“The thing about Shetland is… a lot of Shetlanders went to sea, so they were exposed to a lot of different styles and met other fiddle players and took back versions of tunes. Then they got into the Shetland tradition and got played in a Shetland style. I don’t know if this is true or not, but there’s a story that when Tom Anderson assembled the Forty Fiddlers, they didn’t have a tune in common. There were different versions of tunes. Which could well be possible because of the poor transport links and that sort of thing. It’s great that music has been transcribed because it has been an essential part of saving a lot of music. But it is a shame that other versions have been lost. It was extremely lucky that Tom Anderson realised that Shetland music was getting lost, and he collected tunes from old players when he was out working as an insurance salesman.” Tom Anderson (1910–1991) is credited as having saved a vast amount of Shetland’s traditional music. Kevin continued: “Shetland music is, of course, a big passion of mine and something I keep going back to. A few years ago, I released an album (Fin Da Land Ageen) with Swedish guitarist Mattias Pérez. It was an album of purely Shetland tunes, because I realised that it had been a few decades since an album of just traditional Shetland tunes was made. Also, the older I get, the more I realised it is the music I love playing more and more. It’s also a passion of mine to teach traditional Shetland fiddle music at various fiddle schools and music camps around the world.”
“Another collaboration I have done recently was with American piano player Neil Pearlman. He comes from a jazz background but is also deeply immersed in Scottish, Irish and Cape Breton music. We released our debut album (Burden Lake) just when the pandemic hit, so we had to cancel the tours we had set up to promote it in both the US and the UK.”
Over the 30 plus years that Kevin has been involved in music, I wondered if there was anything or any track that stood out for him as something he is particularly proud of. “Do you know, I’m proud of all the things I’ve been involved in for different reasons. Fiddlers’ Bid was my first project. I have always loved playing in Fiddlers’ Bid, I mean, we are all school friends. I think it’s really interesting to look back on how we started and developed and how the music has developed over the years. I have always been proud of that. Also, I love playing with Session A9. That was a different project for me, a lot of people might think it’s a similar band to Fiddlers’ Bid. Line-up wise, yes, but musically it is more of a focus on Scottish music, and we have the songs. I have learned a lot playing with Session A9. Getting to play with Boys Of The Lough was a real eye opener in many ways. That was my first real touring experience, going on the road for four weeks, usually when we were going to The States. I remember the first concert with them, I was so nervous. We were playing in this beautiful old big theatre in Brunswick, in Georgia. Before we started, Cathal McConnell leaned over and said to me: ‘Remember, this has to be up to the highest possible standard!’ He was having a joke,” Kevin laughs. “He was just trying to relax me. But I have learnt so much playing with Boys Of The Lough - the stagecraft and how they interact with the audience. Then there was Nordic Fiddlers Bloc. That was a completely different thing for me. Playing without accompaniment, just three fiddles, and also hearing Olav and Anders, where they come from – from a harmony point of view. That was a real ear opener for me, they didn’t want to do the same thing twice. Olav and Anders are really clever with their use of harmony. So I have learnt tons from those boys too.”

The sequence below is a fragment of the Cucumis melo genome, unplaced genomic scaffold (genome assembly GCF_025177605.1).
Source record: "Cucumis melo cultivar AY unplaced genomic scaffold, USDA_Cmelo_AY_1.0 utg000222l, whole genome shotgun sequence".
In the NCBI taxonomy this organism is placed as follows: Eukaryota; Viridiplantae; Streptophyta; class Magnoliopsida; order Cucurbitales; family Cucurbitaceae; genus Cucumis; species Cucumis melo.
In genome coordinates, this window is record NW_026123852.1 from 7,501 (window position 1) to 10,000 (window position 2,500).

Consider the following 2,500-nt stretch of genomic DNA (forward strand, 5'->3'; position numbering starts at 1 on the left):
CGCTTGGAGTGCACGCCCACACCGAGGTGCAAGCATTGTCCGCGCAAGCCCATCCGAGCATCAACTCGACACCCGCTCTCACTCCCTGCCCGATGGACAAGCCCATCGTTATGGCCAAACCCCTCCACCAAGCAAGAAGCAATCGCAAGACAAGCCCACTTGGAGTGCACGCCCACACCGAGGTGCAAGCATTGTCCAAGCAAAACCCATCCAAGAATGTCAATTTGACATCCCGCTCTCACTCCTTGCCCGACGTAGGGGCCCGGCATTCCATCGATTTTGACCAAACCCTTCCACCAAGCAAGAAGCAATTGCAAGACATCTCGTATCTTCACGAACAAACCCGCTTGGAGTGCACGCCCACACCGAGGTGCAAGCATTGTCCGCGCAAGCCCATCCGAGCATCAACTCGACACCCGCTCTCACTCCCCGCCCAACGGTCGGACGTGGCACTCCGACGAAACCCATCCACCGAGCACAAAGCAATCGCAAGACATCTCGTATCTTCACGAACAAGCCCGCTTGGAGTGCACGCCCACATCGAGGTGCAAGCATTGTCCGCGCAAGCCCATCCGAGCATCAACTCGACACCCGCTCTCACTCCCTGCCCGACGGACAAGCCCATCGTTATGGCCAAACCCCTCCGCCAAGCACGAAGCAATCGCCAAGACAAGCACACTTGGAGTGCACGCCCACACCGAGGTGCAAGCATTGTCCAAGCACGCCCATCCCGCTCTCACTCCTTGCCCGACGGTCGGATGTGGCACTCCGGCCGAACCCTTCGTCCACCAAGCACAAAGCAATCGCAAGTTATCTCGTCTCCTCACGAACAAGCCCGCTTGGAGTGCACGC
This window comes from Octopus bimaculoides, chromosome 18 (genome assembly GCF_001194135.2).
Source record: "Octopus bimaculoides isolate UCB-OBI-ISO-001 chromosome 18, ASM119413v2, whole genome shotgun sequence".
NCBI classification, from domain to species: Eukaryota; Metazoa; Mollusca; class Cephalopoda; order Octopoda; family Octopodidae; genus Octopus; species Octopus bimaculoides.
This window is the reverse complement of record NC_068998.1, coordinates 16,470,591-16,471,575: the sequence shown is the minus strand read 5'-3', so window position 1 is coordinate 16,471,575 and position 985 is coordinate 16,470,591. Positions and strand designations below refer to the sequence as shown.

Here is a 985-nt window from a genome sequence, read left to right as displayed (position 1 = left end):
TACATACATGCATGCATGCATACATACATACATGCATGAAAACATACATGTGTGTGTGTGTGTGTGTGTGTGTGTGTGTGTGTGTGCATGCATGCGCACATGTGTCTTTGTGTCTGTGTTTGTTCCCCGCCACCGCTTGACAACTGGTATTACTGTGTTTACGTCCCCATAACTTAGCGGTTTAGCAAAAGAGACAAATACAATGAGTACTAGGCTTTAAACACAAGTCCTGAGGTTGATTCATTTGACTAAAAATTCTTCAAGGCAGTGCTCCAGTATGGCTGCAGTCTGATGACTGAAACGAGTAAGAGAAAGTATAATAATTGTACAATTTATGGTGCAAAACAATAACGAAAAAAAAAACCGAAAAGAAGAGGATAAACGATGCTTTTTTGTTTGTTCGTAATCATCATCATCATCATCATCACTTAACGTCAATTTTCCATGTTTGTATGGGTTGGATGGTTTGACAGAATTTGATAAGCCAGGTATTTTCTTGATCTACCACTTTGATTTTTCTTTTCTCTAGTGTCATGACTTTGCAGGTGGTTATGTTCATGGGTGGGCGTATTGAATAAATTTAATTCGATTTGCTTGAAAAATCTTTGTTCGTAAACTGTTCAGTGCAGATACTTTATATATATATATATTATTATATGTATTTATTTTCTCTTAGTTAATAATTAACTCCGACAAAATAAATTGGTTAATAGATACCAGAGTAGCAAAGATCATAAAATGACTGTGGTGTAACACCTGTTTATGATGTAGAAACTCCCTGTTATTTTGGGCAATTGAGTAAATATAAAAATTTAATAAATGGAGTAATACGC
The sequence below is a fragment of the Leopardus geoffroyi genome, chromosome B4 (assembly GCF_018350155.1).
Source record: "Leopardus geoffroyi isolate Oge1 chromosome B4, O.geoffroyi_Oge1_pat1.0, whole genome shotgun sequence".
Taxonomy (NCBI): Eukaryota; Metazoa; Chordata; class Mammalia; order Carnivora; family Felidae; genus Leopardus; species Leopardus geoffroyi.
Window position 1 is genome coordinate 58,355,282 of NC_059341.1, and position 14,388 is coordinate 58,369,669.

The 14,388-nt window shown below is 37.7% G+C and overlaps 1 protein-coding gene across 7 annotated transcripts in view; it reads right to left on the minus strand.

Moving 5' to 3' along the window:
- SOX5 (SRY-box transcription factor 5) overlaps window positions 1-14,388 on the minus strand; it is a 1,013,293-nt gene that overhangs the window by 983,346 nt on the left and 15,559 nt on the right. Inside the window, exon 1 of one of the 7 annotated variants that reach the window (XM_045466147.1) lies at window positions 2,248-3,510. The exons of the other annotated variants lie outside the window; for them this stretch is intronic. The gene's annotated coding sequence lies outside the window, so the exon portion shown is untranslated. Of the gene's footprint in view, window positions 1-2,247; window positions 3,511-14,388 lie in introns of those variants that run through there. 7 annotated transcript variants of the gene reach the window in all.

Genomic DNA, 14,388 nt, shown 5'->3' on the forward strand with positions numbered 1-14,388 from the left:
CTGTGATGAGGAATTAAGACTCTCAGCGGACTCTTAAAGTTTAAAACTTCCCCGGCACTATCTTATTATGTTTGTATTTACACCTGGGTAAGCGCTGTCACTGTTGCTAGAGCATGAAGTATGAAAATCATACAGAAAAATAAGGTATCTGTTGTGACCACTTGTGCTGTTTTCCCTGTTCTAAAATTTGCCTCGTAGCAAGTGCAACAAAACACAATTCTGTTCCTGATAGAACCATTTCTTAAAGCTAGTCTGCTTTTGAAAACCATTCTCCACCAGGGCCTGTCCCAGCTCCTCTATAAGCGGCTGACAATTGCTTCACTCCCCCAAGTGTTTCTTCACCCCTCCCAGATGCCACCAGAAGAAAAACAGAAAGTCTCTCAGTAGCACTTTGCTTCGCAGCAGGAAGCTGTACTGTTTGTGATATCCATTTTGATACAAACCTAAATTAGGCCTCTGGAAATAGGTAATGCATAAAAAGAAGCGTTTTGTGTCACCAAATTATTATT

I was curious to know how Nordic Fiddlers Bloc was formed. “I met Anders at a couple of festivals and we really enjoyed hanging out, socialising and jamming. He had an idea of starting this fiddle trio. He played in a band called Sver with Olav, so he asked Olav if he was interested, and we decided to meet up and play some music together and see what would happen. We met up in Voss (Norway) for a couple of weekends, and we just loved hanging with each other and we loved each other’s music and styles. We decided to arrange a tour and got great feedback from that. We have been going for 12 years now. Wow! Time is disappearing!” Kevin sits back in the chair and laughs.
“I have been lucky to play in all the bands I have been involved in, and with all the musicians I have been lucky enough to play with - it’s been fantastic. I am really thankful for that.”
Photo: Alistair Cassidy
Published in Issue 142 of The Living Tradition – February 2022.